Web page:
Throughout human history, people have learned about the past from others who have lived it before them. Oral history recordings are a continuation of that tradition and are a primary record of the past. They are recollections of history as told by someone who was there. Just like letters, photographs and diaries, oral histories can help us better understand British Columbia’s past.
By focusing on everyday people, oral histories challenge the historical record, which often assumes that the only important stories about the past are told by, or have happened to, powerful and prominent people.
The Royal BC Museum and Archives has a wide range of oral history recordings for you to explore. In fact, there are over 4,000 of them! The topics range from British Columbia’s immigration and settlement history, the province during wartime, medical history on the west coast, industrial and labour history, and the traditional stories of First Nations. There is an audio recording for just about any British Columbia topic you might be interested in!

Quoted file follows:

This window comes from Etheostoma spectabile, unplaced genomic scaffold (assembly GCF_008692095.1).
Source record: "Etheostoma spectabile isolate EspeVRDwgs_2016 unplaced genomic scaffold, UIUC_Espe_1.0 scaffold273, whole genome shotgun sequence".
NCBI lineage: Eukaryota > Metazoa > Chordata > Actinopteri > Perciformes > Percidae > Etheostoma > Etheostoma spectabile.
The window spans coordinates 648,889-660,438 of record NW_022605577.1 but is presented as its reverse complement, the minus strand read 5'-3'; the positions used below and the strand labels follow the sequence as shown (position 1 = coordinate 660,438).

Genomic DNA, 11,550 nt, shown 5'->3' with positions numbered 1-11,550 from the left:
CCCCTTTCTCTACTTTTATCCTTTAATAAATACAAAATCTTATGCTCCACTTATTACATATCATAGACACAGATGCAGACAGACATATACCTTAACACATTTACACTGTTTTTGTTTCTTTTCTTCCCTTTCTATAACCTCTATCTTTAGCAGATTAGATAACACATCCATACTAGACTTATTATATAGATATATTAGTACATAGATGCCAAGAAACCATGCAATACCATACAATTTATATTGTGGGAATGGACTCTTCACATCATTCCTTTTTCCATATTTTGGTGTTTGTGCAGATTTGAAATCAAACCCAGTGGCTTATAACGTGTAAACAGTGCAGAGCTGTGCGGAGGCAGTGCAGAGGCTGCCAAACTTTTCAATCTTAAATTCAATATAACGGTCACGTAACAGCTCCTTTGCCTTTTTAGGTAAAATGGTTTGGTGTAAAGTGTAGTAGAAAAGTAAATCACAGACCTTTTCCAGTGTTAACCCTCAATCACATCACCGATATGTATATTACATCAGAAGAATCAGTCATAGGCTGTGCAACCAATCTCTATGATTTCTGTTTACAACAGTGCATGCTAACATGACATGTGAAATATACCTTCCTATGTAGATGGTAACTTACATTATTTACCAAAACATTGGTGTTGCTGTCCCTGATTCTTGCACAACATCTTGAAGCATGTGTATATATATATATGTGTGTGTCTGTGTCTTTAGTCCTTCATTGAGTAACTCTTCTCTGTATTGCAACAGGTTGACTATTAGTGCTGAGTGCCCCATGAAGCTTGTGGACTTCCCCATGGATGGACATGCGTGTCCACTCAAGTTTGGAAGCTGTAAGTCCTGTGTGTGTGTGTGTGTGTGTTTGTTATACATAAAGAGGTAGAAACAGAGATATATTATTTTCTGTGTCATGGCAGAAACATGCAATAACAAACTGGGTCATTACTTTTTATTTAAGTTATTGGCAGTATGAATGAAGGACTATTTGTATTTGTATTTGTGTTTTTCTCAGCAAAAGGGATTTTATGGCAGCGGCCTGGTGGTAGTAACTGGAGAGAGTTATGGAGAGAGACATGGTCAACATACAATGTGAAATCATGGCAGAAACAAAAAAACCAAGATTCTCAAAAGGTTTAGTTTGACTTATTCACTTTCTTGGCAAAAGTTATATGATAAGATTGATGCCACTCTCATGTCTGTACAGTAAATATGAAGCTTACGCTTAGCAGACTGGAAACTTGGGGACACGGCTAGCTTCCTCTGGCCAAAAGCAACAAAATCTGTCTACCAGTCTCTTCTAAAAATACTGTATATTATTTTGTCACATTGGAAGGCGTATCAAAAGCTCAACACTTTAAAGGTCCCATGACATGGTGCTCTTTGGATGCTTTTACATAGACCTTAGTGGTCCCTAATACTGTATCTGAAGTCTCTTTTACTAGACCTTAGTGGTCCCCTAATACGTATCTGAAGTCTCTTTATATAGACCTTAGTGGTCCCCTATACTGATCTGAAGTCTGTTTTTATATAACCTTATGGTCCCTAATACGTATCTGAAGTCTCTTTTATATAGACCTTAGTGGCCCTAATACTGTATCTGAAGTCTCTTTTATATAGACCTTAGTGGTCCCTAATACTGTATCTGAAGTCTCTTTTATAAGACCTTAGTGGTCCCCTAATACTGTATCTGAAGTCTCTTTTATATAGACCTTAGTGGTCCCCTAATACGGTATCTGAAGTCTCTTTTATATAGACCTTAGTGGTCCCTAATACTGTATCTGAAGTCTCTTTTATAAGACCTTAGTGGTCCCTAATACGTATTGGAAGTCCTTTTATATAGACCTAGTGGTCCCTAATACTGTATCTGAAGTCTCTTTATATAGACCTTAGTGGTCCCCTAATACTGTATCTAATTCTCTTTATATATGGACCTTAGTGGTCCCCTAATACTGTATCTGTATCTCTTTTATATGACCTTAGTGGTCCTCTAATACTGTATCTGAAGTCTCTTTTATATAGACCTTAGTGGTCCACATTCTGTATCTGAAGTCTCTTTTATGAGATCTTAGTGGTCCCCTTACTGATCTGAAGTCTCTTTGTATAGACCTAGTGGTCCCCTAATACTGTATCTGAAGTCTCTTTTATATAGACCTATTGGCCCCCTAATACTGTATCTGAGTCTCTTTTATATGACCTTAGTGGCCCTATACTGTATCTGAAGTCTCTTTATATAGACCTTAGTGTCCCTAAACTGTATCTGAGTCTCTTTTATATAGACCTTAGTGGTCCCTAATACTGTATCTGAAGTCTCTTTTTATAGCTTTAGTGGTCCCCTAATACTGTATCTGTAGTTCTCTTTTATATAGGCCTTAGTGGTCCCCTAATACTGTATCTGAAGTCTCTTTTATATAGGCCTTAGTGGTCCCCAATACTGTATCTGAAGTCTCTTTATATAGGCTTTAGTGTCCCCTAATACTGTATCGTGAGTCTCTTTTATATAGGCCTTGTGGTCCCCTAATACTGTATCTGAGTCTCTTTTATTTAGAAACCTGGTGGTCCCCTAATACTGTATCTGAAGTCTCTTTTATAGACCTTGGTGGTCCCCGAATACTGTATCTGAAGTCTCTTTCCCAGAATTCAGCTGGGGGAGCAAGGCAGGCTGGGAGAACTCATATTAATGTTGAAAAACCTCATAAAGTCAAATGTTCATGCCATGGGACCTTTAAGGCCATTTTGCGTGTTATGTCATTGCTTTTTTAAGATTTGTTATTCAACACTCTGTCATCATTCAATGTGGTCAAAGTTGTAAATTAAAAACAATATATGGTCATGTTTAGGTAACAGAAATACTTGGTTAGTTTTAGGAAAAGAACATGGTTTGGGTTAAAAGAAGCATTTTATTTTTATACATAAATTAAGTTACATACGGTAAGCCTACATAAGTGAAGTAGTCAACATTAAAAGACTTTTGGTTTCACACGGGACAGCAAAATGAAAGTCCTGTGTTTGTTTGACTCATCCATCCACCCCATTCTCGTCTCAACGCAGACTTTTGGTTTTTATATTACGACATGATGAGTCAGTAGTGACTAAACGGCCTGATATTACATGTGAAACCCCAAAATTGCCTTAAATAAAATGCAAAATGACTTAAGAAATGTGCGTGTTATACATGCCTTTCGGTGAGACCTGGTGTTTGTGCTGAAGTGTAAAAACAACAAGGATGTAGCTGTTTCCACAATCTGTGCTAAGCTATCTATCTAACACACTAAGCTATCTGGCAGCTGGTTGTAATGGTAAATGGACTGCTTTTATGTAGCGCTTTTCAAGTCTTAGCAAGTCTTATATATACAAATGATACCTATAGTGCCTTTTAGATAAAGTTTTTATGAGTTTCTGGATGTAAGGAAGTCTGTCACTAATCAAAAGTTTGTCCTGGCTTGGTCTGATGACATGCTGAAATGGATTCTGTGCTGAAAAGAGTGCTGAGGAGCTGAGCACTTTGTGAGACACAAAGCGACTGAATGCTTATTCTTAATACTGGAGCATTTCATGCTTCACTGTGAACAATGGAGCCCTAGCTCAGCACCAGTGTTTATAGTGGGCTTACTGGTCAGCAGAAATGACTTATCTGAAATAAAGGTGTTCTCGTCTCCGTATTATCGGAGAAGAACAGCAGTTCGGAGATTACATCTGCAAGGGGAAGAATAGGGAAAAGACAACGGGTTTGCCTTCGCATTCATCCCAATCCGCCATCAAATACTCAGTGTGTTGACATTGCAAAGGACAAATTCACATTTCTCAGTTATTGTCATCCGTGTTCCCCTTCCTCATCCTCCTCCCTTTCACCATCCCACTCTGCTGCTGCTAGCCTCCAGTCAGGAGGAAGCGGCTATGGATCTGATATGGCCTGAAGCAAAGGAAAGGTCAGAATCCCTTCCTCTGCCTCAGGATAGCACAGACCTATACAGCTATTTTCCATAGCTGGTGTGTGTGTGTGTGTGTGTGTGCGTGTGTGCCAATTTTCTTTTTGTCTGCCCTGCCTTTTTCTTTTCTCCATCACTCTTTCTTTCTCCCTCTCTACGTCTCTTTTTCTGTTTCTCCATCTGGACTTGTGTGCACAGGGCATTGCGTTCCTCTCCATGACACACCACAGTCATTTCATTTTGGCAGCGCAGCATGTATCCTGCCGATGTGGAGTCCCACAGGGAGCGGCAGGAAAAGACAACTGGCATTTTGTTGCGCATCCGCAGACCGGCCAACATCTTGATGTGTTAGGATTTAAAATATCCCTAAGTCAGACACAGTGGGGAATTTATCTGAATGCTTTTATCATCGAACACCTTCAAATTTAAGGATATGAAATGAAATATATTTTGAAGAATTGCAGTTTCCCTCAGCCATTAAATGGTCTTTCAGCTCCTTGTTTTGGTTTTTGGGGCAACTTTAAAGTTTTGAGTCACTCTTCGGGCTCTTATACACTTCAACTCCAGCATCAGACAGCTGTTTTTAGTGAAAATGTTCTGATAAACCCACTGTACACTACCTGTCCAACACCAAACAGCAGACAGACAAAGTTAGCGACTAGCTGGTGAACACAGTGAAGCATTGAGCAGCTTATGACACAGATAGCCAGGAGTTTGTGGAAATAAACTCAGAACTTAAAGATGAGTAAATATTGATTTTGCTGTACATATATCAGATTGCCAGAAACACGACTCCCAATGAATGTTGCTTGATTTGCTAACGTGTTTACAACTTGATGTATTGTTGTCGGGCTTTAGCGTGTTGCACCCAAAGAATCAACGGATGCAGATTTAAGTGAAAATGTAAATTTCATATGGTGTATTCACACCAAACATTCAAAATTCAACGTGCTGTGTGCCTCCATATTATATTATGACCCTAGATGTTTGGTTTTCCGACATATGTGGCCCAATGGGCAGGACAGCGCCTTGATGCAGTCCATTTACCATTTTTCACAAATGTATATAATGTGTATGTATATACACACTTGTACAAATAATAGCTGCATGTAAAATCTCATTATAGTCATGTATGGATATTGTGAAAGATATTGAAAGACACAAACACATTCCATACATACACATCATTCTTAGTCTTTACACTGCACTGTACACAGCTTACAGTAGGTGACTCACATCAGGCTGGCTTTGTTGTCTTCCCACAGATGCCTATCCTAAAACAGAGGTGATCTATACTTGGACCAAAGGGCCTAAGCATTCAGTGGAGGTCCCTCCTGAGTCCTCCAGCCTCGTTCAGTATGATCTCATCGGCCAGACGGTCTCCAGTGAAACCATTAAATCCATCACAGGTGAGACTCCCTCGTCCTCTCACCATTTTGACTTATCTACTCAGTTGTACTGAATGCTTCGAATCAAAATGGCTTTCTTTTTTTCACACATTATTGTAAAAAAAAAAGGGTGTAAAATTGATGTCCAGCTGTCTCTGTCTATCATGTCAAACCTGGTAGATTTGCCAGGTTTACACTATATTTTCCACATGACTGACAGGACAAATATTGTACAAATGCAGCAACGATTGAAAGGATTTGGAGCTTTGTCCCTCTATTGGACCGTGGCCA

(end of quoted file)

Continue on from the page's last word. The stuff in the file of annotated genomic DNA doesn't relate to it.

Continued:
What can you discover about British Columbia’s past by listening? Better yet, what can you contribute?
Check out the read section to learn about how to conduct and record your own oral history interviews! Oral history is not only important for today’s researchers but also for those in the future. Without oral history, most of the personal information of the late twentieth century onward will be lost; oral histories help compensate for the digital age.